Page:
As the world’s rich and powerful gather at Davos, the International Monetary Fund (IMF) had a message for them and other world leaders. The agency followed the World Bank’s decision to downgrade the world’s grow rate.
And the IMF did take the timing of Davos to pass along the forecast, its follow-up to the October 2014 World Economic Outlook:
Global growth is forecast to rise moderately in 2015–16, from 3.3 percent in 2014 to 3.5 percent in 2015 and 3.7 percent in 2016, revised down by 0.3 percent for both years relative to the October 2014 World Economic Outlook (WEO).
As with the World Bank assessment, the United States was among the only bright spots:
For 2015, the U.S. economic growth has been revised up to 3.6 percent, largely due to more robust private domestic demand. Cheaper oil is boosting real incomes and consumer sentiment, and there is continued support from accommodative monetary policy, despite the projected gradual rise in interest rates. In contrast, weaker investment prospects weigh on the euro area growth outlook, which has been revised down to 1.2 percent, despite the support from lower oil prices, further monetary policy easing, a more neutral fiscal policy stance, and the recent euro depreciation. In Japan, where the economy fell into technical recession in the third quarter of 2014, growth has been revised down to 0.6 percent. Policy responses, together with the oil price boost and yen depreciation, are expected to strengthen growth in 2015–16.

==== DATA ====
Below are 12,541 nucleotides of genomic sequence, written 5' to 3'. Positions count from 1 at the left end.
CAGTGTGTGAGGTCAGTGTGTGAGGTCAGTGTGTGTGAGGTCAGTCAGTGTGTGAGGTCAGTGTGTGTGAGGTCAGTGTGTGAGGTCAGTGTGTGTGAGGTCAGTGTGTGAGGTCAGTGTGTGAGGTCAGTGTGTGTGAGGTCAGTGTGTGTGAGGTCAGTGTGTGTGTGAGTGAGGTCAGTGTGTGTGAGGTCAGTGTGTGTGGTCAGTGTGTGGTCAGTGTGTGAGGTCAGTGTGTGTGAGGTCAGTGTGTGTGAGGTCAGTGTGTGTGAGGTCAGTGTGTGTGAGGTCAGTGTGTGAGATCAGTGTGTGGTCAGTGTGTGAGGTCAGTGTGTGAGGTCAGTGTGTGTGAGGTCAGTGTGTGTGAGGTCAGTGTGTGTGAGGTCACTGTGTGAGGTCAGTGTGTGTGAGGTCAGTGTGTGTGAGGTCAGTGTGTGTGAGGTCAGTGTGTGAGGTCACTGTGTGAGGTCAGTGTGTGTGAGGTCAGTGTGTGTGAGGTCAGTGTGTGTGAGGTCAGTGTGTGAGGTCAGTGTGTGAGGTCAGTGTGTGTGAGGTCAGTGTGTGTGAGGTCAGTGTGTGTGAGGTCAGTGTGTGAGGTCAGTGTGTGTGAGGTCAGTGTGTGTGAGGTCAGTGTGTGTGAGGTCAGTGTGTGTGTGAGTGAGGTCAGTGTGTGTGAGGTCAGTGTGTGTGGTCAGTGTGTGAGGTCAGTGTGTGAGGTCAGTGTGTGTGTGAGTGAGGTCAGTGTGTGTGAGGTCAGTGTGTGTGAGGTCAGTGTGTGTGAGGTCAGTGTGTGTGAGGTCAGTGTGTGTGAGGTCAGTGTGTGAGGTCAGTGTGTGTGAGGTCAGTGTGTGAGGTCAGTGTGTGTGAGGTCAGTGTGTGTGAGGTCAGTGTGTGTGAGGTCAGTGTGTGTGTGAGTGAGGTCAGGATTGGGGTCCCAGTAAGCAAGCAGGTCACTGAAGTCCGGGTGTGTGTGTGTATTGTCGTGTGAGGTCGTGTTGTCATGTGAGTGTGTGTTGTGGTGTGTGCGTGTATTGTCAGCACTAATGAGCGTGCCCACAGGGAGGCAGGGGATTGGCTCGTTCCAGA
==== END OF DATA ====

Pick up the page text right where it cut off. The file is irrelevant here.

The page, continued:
The problems in Japan and the euro area are simply continuations of troubles since the Great Recession, although there was a brief period when the forecasts for Europe improved.
As China announced 2014 GDP growth of 7.4% for 2014, the IMF became more pessimistic about its prospects:
First, the growth forecast for China, where investment growth has slowed and is expected to moderate further, has been marked down to below 7 percent. The authorities are now expected to put greater weight on reducing vulnerabilities from recent rapid credit and investment growth and hence the forecast assumes less of a policy response to the underlying moderation. This lower growth, however, is affecting the rest of Asia.
China exists in a strange situation where 7% GDP growth of the world’s second largest nation economically is a disappointment. However just a year ago it and other large emerging nations were supposed to be the engines of global economic expansion.
Also, the news about Russia was as should be expected:
Second, Russia’s economic outlook is much weaker, with growth forecast downgraded to –3.0 percent for 2015, as a result of the economic impact of sharply lower oil prices and increased geopolitical tensions.
Sanctions and oil prices continue to take their toll.
For the time being, the “growth engine” position has been passed back to the United States.